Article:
Photocard driving licences were introduced in the United Kingdom, replacing the paper ones

Thursday 23rd July 1998

Photocard driving licences were introduced in the United Kingdom, replacing the paper ones. Driver registration was introduced in 1903 with the Motor Car Act. Holders of the sulphur-yellow coloured document were entitled to “drive a motor car or motor cycle”.The wording changed in 1930 after which holders were allowed to “drive or steer a motor car or to drive a motor cycle”. It was not clear why a motor cycle would not need to be steered. Shortly afterwards, the document cover changed to a dark red colour: holders were for a period entitled to drive a vehicle of “any class or description”. Subsequent changes saw the document list precisely those vehicle types for which holders were licensed. Competency tests were introduced in 1934 by the Motor Vehicles Regulations 1935; they were suspended in 1939 for seven years due to the Second World War and in 1956 for one year due to the Suez Crisis. The only person in the United Kingdom who is not required to have a driving licence in order to drive is The Queen. She also does not require number plates on any vehicles which are personally owned by herself or her closest family members. Until 1973, driving licences (and tax discs) were issued by local authorities, and had to be renewed every three years. In 1971, the decision was taken to computerise the licensing system to enable it to be linked to the Police National Computer, as well as extending the life of the licence up to the driver’s 70th birthday, and extendable at intervals thereafter, subject to the driver’s fitness to drive. Until this day driving licences outside Northern Ireland did not have photographs. Anyone who holds a licence issued before this date may retain their photo-less licence until expiry (normally one’s seventieth birthday) or until they change address, whichever comes sooner. The new plastic photocard driving licences have to be renewed every ten years, for a fee. Until 2015 the licence consisted of both the photocard and a paper counterpart which detailed the individual’s driving entitlements and convictions (“endorsements”). The counterpart was abolished on 8 June 2015 and the information formerly recorded on it is now available online via the View Driving Licence service. Licences issued to residents of England, Northern Ireland and Scotland appear only in English, whilst those issued to residents of Wales appear in both English and Welsh. Each licence holder in England, Scotland and Wales has a unique driver number, which is 16 characters long. The characters are constructed in the following way:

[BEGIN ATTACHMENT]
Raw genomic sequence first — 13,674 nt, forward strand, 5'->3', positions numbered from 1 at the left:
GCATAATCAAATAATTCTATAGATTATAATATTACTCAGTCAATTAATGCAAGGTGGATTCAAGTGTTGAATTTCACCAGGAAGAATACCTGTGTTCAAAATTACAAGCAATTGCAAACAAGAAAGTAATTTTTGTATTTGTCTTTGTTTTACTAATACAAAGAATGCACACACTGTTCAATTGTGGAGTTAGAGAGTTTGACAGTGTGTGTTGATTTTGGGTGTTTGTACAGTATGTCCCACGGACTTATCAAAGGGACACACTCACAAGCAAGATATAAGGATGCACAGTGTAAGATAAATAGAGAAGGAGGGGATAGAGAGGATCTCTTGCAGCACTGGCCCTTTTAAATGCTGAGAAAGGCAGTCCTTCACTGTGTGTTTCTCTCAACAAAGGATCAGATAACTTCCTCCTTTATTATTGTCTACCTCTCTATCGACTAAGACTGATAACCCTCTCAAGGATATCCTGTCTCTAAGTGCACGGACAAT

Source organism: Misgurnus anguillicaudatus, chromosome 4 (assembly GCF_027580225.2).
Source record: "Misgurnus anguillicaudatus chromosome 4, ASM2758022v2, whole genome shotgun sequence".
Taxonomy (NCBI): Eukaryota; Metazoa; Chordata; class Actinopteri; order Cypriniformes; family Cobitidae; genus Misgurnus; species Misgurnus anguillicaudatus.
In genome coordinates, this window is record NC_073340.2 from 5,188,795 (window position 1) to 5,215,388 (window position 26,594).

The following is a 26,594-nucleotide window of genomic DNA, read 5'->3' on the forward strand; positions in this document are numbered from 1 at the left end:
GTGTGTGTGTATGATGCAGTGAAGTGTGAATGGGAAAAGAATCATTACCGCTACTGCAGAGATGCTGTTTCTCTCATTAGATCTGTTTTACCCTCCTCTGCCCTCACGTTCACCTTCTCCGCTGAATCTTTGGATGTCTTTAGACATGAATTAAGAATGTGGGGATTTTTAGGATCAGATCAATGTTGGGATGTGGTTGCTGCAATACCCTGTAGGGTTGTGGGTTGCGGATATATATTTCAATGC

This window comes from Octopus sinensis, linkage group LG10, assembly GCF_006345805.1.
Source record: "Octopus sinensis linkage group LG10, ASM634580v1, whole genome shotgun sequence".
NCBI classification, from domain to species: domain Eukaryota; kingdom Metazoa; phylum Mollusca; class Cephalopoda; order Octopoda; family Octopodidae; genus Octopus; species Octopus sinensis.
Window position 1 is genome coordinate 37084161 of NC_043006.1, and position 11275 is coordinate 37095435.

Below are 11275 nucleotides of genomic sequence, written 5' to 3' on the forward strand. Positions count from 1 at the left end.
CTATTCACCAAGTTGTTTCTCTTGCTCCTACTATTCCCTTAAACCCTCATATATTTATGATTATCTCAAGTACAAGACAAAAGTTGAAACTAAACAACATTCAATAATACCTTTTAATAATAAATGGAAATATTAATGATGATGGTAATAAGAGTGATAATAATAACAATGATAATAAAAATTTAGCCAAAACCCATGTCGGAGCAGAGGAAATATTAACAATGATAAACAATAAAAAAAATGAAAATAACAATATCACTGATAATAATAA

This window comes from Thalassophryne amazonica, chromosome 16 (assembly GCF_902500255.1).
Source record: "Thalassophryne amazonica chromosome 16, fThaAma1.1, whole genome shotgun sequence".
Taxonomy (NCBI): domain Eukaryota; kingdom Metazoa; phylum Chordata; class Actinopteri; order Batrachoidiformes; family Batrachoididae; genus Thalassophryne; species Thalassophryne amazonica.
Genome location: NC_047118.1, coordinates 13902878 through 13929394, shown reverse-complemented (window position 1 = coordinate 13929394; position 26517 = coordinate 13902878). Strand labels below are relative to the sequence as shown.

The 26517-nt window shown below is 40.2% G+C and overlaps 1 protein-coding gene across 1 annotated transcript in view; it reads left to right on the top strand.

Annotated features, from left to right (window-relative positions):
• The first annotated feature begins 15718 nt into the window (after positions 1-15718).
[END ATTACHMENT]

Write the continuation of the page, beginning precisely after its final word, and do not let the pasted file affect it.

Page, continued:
1–5: The first five characters of the surname (padded with 9s if fewer than 5 characters)
6: The decade digit from the year of birth (e.g. for 1987 it would be 8)
7–8: The month of birth (7th character incremented by 5 if driver is female i.e. 51–62 instead of 01–12)
9–10: The date within the month of birth
11: The year digit from the year of birth (e.g. for 1987 it would be 7)
12–13: The first two initials of the first names, padded with a 9 if no middle name
14: Arbitrary digit – usually 9, but decremented to differentiate drivers with the first 13 characters in common
15–16: Two computer check digits.
17–18: Appended, two digits representing the licence issue, which increases by 1 for each licence issued.
Each Northern Ireland licence holder has a unique driver number which is 8 characters long. The characters are not constructed in any particular pattern

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